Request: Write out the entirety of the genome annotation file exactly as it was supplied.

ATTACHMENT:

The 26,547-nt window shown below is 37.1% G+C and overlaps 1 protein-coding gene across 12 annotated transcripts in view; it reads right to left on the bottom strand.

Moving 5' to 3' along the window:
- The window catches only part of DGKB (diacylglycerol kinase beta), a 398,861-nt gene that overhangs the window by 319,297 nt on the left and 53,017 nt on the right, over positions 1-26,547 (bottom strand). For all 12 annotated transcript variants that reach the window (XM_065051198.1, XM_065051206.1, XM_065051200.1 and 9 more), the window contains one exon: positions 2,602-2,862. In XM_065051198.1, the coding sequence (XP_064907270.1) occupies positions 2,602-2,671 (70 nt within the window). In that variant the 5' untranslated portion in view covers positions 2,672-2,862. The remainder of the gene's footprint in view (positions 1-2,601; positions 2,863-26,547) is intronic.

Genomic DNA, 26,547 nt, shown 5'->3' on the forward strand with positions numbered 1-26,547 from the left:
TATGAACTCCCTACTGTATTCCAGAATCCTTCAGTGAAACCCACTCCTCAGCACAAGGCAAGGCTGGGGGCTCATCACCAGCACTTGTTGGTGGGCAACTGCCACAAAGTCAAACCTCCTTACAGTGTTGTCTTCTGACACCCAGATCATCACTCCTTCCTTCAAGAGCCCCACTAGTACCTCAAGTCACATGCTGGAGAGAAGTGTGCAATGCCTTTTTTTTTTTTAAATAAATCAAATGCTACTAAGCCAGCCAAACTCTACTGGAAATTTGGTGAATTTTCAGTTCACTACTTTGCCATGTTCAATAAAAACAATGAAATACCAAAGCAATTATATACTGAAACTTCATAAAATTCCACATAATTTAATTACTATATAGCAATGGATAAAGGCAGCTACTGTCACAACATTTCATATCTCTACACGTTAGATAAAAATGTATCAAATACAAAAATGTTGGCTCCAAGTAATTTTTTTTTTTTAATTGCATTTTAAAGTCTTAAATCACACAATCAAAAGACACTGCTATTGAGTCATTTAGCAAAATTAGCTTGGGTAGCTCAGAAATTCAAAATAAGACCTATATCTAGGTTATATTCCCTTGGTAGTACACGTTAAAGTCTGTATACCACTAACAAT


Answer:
The 26,547-nt window shown below is 37.1% G+C and overlaps 1 protein-coding gene across 12 annotated transcripts in view; it reads right to left on the bottom strand.

Moving 5' to 3' along the window:
- The window catches only part of DGKB (diacylglycerol kinase beta), a 398,861-nt gene that overhangs the window by 319,297 nt on the left and 53,017 nt on the right, over positions 1-26,547 (bottom strand). For all 12 annotated transcript variants that reach the window (XM_065051198.1, XM_065051206.1, XM_065051200.1 and 9 more), the window contains one exon: positions 2,602-2,862. In XM_065051198.1, the coding sequence (XP_064907270.1) occupies positions 2,602-2,671 (70 nt within the window). In that variant the 5' untranslated portion in view covers positions 2,672-2,862. The remainder of the gene's footprint in view (positions 1-2,601; positions 2,863-26,547) is intronic.

Genomic DNA, 26,547 nt, shown 5'->3' on the forward strand with positions numbered 1-26,547 from the left:
TATGAACTCCCTACTGTATTCCAGAATCCTTCAGTGAAACCCACTCCTCAGCACAAGGCAAGGCTGGGGGCTCATCACCAGCACTTGTTGGTGGGCAACTGCCACAAAGTCAAACCTCCTTACAGTGTTGTCTTCTGACACCCAGATCATCACTCCTTCCTTCAAGAGCCCCACTAGTACCTCAAGTCACATGCTGGAGAGAAGTGTGCAATGCCTTTTTTTTTTTTAAATAAATCAAATGCTACTAAGCCAGCCAAACTCTACTGGAAATTTGGTGAATTTTCAGTTCACTACTTTGCCATGTTCAATAAAAACAATGAAATACCAAAGCAATTATATACTGAAACTTCATAAAATTCCACATAATTTAATTACTATATAGCAATGGATAAAGGCAGCTACTGTCACAACATTTCATATCTCTACACGTTAGATAAAAATGTATCAAATACAAAAATGTTGGCTCCAAGTAATTTTTTTTTTTTAATTGCATTTTAAAGTCTTAAATCACACAATCAAAAGACACTGCTATTGAGTCATTTAGCAAAATTAGCTTGGGTAGCTCAGAAATTCAAAATAAGACCTATATCTAGGTTATATTCCCTTGGTAGTACACGTTAAAGTCTGTATACCACTAACAAT